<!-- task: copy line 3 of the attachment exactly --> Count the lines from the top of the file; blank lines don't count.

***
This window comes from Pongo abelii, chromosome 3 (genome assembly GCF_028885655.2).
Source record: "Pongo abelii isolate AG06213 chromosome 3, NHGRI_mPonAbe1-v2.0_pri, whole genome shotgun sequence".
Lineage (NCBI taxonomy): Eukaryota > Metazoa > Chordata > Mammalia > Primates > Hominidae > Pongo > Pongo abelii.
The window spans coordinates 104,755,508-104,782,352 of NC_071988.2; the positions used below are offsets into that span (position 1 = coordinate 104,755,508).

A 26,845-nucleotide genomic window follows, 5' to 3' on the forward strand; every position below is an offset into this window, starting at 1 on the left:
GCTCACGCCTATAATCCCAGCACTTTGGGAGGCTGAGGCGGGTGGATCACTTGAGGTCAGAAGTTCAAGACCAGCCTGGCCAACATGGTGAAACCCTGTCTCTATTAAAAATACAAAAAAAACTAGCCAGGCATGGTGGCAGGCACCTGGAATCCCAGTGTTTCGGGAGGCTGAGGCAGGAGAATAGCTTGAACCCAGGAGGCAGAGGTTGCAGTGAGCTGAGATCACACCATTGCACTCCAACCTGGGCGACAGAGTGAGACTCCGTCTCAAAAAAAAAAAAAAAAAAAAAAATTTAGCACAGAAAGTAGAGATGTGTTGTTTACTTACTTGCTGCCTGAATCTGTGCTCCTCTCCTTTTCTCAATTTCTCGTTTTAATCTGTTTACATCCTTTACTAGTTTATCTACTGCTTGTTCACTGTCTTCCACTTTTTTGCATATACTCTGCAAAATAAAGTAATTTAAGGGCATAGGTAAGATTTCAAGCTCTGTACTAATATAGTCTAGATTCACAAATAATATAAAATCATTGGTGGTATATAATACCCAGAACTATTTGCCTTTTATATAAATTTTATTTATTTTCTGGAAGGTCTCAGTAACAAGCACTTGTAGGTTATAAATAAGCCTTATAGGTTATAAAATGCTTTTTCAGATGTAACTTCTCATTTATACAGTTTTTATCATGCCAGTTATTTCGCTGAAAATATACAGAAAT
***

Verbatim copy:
Lineage (NCBI taxonomy): Eukaryota > Metazoa > Chordata > Mammalia > Primates > Hominidae > Pongo > Pongo abelii.